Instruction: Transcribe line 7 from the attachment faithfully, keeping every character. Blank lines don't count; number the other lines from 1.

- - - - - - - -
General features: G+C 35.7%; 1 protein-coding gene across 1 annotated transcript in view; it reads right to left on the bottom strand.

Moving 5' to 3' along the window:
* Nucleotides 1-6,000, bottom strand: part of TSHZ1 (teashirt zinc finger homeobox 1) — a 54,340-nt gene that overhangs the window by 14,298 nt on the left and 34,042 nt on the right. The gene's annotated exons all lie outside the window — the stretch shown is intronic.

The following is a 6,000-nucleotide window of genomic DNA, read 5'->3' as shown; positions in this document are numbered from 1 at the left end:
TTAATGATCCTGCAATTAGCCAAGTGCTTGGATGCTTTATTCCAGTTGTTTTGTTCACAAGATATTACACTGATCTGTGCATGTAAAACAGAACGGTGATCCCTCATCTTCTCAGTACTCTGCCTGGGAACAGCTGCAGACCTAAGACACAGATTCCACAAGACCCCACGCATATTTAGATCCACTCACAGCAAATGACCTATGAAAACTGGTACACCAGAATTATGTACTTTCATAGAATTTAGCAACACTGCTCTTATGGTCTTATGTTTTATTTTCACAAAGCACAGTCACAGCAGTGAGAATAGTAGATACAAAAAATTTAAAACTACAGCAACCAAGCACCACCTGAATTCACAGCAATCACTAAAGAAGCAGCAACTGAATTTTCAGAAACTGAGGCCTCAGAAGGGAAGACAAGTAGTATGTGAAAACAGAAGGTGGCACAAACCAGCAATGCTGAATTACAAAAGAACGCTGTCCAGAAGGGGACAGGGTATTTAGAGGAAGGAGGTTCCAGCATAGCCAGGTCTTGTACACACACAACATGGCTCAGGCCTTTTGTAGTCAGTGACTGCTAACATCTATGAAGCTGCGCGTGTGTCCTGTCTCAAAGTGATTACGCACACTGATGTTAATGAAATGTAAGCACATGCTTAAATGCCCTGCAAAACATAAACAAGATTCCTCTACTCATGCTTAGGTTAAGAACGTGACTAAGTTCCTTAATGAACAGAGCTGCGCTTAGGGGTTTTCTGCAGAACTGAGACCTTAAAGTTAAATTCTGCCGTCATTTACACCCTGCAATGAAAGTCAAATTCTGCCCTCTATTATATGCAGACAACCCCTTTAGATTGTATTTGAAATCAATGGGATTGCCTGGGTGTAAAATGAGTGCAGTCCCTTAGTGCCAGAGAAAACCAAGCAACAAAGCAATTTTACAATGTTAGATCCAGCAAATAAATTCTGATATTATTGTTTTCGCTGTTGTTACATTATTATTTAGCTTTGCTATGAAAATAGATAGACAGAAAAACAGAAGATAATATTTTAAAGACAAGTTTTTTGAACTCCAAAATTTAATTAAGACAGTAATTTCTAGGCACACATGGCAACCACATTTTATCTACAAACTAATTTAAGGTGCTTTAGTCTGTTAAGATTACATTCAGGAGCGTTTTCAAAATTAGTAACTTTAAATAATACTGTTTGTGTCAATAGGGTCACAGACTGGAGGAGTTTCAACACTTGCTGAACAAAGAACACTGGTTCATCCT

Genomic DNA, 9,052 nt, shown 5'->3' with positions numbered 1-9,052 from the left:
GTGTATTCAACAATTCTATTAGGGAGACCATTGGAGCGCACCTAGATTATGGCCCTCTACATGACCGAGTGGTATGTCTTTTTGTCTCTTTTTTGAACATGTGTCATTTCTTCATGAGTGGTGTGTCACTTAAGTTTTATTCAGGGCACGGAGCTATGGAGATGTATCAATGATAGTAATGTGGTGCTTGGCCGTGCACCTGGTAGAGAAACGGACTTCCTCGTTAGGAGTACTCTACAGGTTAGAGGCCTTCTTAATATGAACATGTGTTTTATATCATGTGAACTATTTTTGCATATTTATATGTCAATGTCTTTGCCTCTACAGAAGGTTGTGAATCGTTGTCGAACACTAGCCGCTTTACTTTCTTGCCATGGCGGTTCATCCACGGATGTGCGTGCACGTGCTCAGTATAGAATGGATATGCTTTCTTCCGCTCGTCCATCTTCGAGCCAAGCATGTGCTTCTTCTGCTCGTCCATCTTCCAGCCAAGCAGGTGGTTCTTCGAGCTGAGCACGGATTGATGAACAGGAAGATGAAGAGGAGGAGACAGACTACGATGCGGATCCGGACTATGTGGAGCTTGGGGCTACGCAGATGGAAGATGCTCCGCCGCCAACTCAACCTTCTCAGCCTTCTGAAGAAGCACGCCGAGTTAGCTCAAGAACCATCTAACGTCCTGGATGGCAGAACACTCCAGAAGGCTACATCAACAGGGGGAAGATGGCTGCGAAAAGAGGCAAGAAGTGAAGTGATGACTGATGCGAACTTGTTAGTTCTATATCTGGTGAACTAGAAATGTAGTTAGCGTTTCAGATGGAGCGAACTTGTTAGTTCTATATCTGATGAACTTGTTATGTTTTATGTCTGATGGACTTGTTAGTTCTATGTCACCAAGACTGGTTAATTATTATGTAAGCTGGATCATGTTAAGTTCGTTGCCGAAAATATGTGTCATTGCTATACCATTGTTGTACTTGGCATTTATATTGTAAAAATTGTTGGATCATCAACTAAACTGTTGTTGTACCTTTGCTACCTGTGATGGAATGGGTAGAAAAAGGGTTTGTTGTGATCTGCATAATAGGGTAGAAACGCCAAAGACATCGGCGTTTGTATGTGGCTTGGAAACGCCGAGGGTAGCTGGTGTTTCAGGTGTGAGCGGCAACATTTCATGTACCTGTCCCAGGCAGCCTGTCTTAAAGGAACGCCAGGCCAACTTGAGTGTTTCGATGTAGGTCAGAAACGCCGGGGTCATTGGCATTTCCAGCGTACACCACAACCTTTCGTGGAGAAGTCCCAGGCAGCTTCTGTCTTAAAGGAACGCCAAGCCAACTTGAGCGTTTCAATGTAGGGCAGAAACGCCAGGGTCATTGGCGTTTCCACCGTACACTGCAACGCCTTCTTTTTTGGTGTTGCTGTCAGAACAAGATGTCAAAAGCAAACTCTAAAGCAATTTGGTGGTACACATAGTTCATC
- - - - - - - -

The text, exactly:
GTGTATTCAACAATTCTATTAGGGAGACCATTGGAGCGCACCTAGATTATGGCCCTCTACATGACCGAGTGGTATGTCTTTTTGTCTCTTTTTTGAACATGTGTCATTTCTTCATGAGTGGTGTGTCACTTAAGTTTTATTCAGGGCACGGAGCTATGGAGATGTATCAATGATAGTAATGTGGTGCTTGGCCGTGCACCTGGTAGAGAAACGGACTTCCTCGTTAGGAGTACTCTACAGGTTAGAGGCCTTCTTAATATGAACATGTGTTTTATATCATGTGAACTATTTTTGCATATTTATATGTCAATGTCTTTGCCTCTACAGAAGGTTGTGAATCGTTGTCGAACACTAGCCGCTTTACTTTCTTGCCATGGCGGTTCATCCACGGATGTGCGTGCACGTGCTCAGTATAGAATGGATATGCTTTCTTCCGCTCGTCCATCTTCGAGCCAAGCATGTGCTTCTTCTGCTCGTCCATCTTCCAGCCAAGCAGGTGGTTCTTCGAGCTGAGCACGGATTGATGAACAGGAAGATGAAGAGGAGGAGACAGACTACGATGCGGATCCGGACTATGTGGAGCTTGGGGCTACGCAGATGGAAGATGCTCCGCCGCCAACTCAACCTTCTCAGCCTTCTGAAGAAGCACGCCGAGTTAGCTCAAGAACCATCTAACGTCCTGGATGGCAGAACACTCCAGAAGGCTACATCAACAGGGGGAAGATGGCTGCGAAAAGAGGCAAGAAGTGAAGTGATGACTGATGCGAACTTGTTAGTTCTATATCTGGTGAACTAGAAATGTAGTTAGCGTTTCAGATGGAGCGAACTTGTTAGTTCTATATCTGATGAACTTGTTATGTTTTATGTCTGATGGACTTGTTAGTTCTATGTCACCAAGACTGGTTAATTATTATGTAAGCTGGATCATGTTAAGTTCGTTGCCGAAAATATGTGTCATTGCTATACCATTGTTGTACTTGGCATTTATATTGTAAAAATTGTTGGATCATCAACTAAACTGTTGTTGTACCTTTGCTACCTGTGATGGAATGGGTAGAAAAAGGGTTTGTTGTGATCTGCATAATAGGGTAGAAACGCCAAAGACATCGGCGTTTGTATGTGGCTTGGAAACGCCGAGGGTAGCTGGTGTTTCAGGTGTGAGCGGCAACATTTCATGTACCTGTCCCAGGCAGCCTGTCTTAAAGGAACGCCAGGCCAACTTGAGTGTTTCGATGTAGGTCAGAAACGCCGGGGTCATTGGCATTTCCAGCGTACACCACAACCTTTCGTGGAGAAGTCCCAGGCAGCTTCTGTCTTAAAGGAACGCCAAGCCAACTTGAGCGTTTCAATGTAGGGCAGAAACGCCAGGGTCATTGGCGTTTCCACCGTACACTGCAACGCCTTCTTTTTTGGTGTTGCTGTCAGAACAAGATGTCAAAAGCAAACTCTAAAGCAATTTGGTGGTACACATAGTTCATC